I hate my car

I have a hate/hate relationship with my 1997 Chevrolet Monte Carlo.

It’s a former rental car, purchased for my wife in early 1998 from Hertz Car Sales with only 14,000 miles.

It became my “hand me down” in 2004 when we got my wife a 2002 Nissan Maxima after I wrecked my 1974 Chevrolet Nova.

This Monte Carlo has no character. I gives me no pride. It does little more than semi-reliably go to and from work.

Since 1998, this car has had all these problems:

  • Gasket failure on high side A/C service port
  • A/C compressor electrical feed failure
  • Oil leaks everywhere (oil regularly changed)
  • Noisy timing chain rattle when engine is cold
  • Major intake manifold gasket coolant leak (yes, the coolant was changed before the regular service interval due to the next problem…)
  • Water pump leak
  • Master cylinder leak ($550 dealer only job)
  • EGR failure (twice)
  • Two alternator failures
  • Heater core failure
  • Radiator failure
  • Heater bypass line failure (both lines)
  • Gas regulator leak
  • Flaky 4th gear torque converter clutch (trans fluid changed per manufacturer’s schedule)
  • Driver’s side power window that doesn’t go up correctly without assistance
  • Poorly fitting dash parts
  • Cheap interior parts that break when a heavy guy leans on them (car was not even 2 years old at the time)
  • Rearview mirror fell off
  • Disentigrated controls on passenger’s A/C vent
  • Handling worse than a Toyota Corolla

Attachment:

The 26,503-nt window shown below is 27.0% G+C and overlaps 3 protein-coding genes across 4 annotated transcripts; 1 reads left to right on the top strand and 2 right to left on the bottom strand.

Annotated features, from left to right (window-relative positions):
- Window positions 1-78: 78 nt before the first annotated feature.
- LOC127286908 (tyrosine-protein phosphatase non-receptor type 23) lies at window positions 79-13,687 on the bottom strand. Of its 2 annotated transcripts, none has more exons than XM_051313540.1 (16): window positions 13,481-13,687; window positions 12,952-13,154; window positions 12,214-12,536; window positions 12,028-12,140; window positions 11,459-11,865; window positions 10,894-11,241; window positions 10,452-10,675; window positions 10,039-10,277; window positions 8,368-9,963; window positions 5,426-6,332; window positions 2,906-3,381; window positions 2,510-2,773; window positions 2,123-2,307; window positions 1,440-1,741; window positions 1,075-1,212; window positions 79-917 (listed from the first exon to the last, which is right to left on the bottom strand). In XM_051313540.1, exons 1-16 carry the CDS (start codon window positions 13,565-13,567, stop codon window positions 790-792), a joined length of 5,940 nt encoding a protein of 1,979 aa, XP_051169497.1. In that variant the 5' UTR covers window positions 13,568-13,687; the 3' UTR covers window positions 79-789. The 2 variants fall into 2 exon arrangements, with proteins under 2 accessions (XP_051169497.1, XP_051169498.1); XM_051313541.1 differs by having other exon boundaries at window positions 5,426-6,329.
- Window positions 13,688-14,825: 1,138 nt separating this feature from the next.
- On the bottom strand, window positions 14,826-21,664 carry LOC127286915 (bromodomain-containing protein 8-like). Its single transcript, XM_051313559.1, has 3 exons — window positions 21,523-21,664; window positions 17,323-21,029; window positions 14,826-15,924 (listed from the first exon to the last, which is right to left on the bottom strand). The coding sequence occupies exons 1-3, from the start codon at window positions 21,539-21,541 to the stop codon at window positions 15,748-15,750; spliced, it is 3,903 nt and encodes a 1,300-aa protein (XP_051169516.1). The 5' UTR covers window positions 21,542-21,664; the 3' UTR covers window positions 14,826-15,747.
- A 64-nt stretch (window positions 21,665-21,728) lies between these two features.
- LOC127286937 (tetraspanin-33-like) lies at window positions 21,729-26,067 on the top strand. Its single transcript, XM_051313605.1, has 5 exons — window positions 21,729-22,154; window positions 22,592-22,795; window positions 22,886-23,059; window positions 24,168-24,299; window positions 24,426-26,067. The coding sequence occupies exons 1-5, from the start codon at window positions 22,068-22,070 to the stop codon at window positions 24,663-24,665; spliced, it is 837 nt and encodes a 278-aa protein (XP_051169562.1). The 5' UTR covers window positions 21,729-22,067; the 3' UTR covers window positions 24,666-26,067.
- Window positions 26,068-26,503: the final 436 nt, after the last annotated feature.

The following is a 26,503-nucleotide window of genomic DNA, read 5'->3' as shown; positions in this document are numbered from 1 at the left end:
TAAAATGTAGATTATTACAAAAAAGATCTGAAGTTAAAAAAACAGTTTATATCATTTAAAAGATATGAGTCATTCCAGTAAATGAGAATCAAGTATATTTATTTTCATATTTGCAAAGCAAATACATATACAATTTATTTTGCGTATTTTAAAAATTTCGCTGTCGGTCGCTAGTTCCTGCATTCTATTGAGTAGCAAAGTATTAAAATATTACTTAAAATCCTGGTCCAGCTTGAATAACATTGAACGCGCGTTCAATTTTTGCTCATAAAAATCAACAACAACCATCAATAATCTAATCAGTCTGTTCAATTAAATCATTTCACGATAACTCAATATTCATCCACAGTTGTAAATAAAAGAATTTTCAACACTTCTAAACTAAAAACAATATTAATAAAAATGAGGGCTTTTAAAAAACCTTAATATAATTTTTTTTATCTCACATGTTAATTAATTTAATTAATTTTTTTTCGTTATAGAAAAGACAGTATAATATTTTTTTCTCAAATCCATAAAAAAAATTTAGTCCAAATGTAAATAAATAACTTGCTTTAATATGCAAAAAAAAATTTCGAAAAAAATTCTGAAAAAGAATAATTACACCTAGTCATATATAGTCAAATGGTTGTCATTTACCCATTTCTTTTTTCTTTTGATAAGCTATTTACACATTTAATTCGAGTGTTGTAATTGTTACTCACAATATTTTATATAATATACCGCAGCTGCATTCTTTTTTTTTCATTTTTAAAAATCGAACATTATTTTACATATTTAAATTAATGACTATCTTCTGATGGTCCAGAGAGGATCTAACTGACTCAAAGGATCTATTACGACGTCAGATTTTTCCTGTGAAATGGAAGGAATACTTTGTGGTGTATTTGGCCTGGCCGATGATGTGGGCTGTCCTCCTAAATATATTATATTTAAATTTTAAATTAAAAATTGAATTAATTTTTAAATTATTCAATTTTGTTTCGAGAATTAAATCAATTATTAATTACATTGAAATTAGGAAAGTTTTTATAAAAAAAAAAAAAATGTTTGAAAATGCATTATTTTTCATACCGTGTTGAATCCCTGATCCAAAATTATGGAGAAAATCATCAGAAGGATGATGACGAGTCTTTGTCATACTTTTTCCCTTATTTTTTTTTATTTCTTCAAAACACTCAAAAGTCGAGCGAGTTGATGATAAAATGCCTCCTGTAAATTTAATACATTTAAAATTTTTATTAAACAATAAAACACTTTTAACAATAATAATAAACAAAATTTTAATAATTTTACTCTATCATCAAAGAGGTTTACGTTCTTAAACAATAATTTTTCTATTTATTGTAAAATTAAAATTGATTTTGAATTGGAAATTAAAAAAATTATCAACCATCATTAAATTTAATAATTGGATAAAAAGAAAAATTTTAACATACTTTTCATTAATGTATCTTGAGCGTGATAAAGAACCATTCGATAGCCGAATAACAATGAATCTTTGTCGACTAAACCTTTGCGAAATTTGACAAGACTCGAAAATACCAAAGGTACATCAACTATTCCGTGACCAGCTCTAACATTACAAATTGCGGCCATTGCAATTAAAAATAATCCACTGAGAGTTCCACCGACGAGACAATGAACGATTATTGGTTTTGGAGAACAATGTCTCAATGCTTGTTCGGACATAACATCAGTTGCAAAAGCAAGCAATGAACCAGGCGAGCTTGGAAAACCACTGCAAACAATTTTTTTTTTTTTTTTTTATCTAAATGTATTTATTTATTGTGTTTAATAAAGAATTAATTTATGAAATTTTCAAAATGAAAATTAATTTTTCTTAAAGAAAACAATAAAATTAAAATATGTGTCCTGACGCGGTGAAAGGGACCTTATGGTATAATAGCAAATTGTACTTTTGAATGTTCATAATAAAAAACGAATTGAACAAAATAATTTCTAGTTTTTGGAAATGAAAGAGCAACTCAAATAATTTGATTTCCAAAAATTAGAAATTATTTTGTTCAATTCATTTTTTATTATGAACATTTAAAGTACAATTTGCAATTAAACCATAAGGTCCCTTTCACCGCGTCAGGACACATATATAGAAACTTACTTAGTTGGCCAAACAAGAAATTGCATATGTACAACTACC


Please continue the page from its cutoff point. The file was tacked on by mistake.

• 3.1L that only has 160 HP (!) and doesn’t do better than 24 MPG at 70 MPH

Despite all this, in an objective comparison with my Nova, it would win hands down except in the horsepower department. But my Nova had character and history. It was part of my self-identity, and it was my automotive passion.

This Monte Carlo is mediocrity. It was mediocre in 1997. Today it’s less than mediocre. It’s a token child of GM’s multi-decade malaise.

With my Nova, I wanted to fix everything. I’m embarrassed at how much I spent on it.

With the Monte Carlo, I don’t care. As long as it’s comfortable and safe, I don’t care. I don’t care that the SERVICE ENGINE SOON light has been on for months (it’s the EGR). I don’t care that the suspension is getting bouncy. I probably need to rotate the tires, but I don’t care. I haven’t washed it in 2 years.

I just don’t care.

Here’s where I am conflicted. This car almost always completely satisfies my transportation needs. It gets me where I want to go. It’s holding up better than some of my coworkers’ similarly-aged SUVs with fewer miles. It’s saving me a ton of money, especially compared to new car depreciation.

Why do I dislike something that does exactly what I need?

I’ve thought about this, and I may still be struggling with how I relate to cars. I used to have a car that was like an extension of me, of my personality, something I could take pride in. It was involuntarily taken away from me, and now this mediocre substitute is all I have.

I’m lusting after the 2006 Pontiac GTO (has to be manual transmission) and 2007 Honda Civic Si 4 door. But I know I cannot buy a passion. All they would represent is a poor financial choice: appreciating assets (investments) turned into depreciating assets (cars).